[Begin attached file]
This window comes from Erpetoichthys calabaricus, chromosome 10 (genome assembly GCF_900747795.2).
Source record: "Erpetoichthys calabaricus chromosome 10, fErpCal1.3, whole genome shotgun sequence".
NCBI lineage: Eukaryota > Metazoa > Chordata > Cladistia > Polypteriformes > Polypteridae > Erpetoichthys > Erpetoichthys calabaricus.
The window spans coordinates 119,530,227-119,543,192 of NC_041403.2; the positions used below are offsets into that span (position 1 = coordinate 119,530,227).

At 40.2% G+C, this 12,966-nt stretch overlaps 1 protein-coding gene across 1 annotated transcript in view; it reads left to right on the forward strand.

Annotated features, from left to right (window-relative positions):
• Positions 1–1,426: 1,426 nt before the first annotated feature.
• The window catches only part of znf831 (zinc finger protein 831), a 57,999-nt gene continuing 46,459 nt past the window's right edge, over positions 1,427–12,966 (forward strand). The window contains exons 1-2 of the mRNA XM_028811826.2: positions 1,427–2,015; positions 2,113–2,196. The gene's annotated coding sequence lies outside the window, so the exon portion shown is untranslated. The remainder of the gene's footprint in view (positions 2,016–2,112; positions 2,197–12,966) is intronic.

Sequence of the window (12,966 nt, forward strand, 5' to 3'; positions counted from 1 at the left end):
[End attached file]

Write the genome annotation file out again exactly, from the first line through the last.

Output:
This window comes from Erpetoichthys calabaricus, chromosome 10 (genome assembly GCF_900747795.2).
Source record: "Erpetoichthys calabaricus chromosome 10, fErpCal1.3, whole genome shotgun sequence".
NCBI lineage: Eukaryota > Metazoa > Chordata > Cladistia > Polypteriformes > Polypteridae > Erpetoichthys > Erpetoichthys calabaricus.
The window spans coordinates 119,530,227-119,543,192 of NC_041403.2; the positions used below are offsets into that span (position 1 = coordinate 119,530,227).

At 40.2% G+C, this 12,966-nt stretch overlaps 1 protein-coding gene across 1 annotated transcript in view; it reads left to right on the forward strand.

Annotated features, from left to right (window-relative positions):
• Positions 1–1,426: 1,426 nt before the first annotated feature.
• The window catches only part of znf831 (zinc finger protein 831), a 57,999-nt gene continuing 46,459 nt past the window's right edge, over positions 1,427–12,966 (forward strand). The window contains exons 1-2 of the mRNA XM_028811826.2: positions 1,427–2,015; positions 2,113–2,196. The gene's annotated coding sequence lies outside the window, so the exon portion shown is untranslated. The remainder of the gene's footprint in view (positions 2,016–2,112; positions 2,197–12,966) is intronic.

Sequence of the window (12,966 nt, forward strand, 5' to 3'; positions counted from 1 at the left end):